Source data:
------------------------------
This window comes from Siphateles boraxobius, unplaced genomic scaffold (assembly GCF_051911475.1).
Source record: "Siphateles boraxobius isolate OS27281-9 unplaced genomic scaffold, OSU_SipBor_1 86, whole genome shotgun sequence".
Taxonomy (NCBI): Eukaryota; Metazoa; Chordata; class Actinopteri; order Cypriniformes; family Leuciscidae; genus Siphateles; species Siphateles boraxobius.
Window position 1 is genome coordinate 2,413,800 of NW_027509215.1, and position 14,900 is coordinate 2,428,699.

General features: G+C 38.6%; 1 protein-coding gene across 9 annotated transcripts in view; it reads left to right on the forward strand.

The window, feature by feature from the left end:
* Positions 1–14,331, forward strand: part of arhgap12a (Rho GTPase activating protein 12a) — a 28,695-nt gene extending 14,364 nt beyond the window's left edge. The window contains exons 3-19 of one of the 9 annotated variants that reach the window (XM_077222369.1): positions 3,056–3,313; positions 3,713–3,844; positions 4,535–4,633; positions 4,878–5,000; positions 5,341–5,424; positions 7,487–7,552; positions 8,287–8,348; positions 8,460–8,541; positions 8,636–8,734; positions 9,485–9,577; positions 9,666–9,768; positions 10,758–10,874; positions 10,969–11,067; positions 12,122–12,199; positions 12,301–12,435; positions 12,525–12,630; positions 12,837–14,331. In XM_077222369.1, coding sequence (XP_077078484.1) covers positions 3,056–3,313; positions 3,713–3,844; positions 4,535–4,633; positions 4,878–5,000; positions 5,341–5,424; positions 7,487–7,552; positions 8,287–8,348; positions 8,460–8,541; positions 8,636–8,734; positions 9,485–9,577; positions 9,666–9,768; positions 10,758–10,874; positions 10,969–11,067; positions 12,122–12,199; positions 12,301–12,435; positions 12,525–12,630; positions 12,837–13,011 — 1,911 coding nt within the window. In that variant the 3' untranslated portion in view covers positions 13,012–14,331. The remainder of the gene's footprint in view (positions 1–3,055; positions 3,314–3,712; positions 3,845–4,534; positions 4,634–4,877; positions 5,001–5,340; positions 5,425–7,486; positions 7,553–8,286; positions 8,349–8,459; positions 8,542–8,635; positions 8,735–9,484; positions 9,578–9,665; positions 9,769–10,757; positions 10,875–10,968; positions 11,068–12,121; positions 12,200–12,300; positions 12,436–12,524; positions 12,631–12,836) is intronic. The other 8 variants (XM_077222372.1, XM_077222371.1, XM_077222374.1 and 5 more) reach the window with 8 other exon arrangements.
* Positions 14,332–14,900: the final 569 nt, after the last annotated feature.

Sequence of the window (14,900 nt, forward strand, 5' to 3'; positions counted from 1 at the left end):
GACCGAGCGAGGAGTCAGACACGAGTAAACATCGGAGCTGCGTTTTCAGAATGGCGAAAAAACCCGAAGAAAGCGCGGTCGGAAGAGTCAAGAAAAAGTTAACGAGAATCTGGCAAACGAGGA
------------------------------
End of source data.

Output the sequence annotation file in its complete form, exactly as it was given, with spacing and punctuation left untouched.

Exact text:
This window comes from Siphateles boraxobius, unplaced genomic scaffold (assembly GCF_051911475.1).
Source record: "Siphateles boraxobius isolate OS27281-9 unplaced genomic scaffold, OSU_SipBor_1 86, whole genome shotgun sequence".
Taxonomy (NCBI): Eukaryota; Metazoa; Chordata; class Actinopteri; order Cypriniformes; family Leuciscidae; genus Siphateles; species Siphateles boraxobius.
Window position 1 is genome coordinate 2,413,800 of NW_027509215.1, and position 14,900 is coordinate 2,428,699.

General features: G+C 38.6%; 1 protein-coding gene across 9 annotated transcripts in view; it reads left to right on the forward strand.

The window, feature by feature from the left end:
* Positions 1–14,331, forward strand: part of arhgap12a (Rho GTPase activating protein 12a) — a 28,695-nt gene extending 14,364 nt beyond the window's left edge. The window contains exons 3-19 of one of the 9 annotated variants that reach the window (XM_077222369.1): positions 3,056–3,313; positions 3,713–3,844; positions 4,535–4,633; positions 4,878–5,000; positions 5,341–5,424; positions 7,487–7,552; positions 8,287–8,348; positions 8,460–8,541; positions 8,636–8,734; positions 9,485–9,577; positions 9,666–9,768; positions 10,758–10,874; positions 10,969–11,067; positions 12,122–12,199; positions 12,301–12,435; positions 12,525–12,630; positions 12,837–14,331. In XM_077222369.1, coding sequence (XP_077078484.1) covers positions 3,056–3,313; positions 3,713–3,844; positions 4,535–4,633; positions 4,878–5,000; positions 5,341–5,424; positions 7,487–7,552; positions 8,287–8,348; positions 8,460–8,541; positions 8,636–8,734; positions 9,485–9,577; positions 9,666–9,768; positions 10,758–10,874; positions 10,969–11,067; positions 12,122–12,199; positions 12,301–12,435; positions 12,525–12,630; positions 12,837–13,011 — 1,911 coding nt within the window. In that variant the 3' untranslated portion in view covers positions 13,012–14,331. The remainder of the gene's footprint in view (positions 1–3,055; positions 3,314–3,712; positions 3,845–4,534; positions 4,634–4,877; positions 5,001–5,340; positions 5,425–7,486; positions 7,553–8,286; positions 8,349–8,459; positions 8,542–8,635; positions 8,735–9,484; positions 9,578–9,665; positions 9,769–10,757; positions 10,875–10,968; positions 11,068–12,121; positions 12,200–12,300; positions 12,436–12,524; positions 12,631–12,836) is intronic. The other 8 variants (XM_077222372.1, XM_077222371.1, XM_077222374.1 and 5 more) reach the window with 8 other exon arrangements.
* Positions 14,332–14,900: the final 569 nt, after the last annotated feature.

Sequence of the window (14,900 nt, forward strand, 5' to 3'; positions counted from 1 at the left end):
GACCGAGCGAGGAGTCAGACACGAGTAAACATCGGAGCTGCGTTTTCAGAATGGCGAAAAAACCCGAAGAAAGCGCGGTCGGAAGAGTCAAGAAAAAGTTAACGAGAATCTGGCAAACGAGGA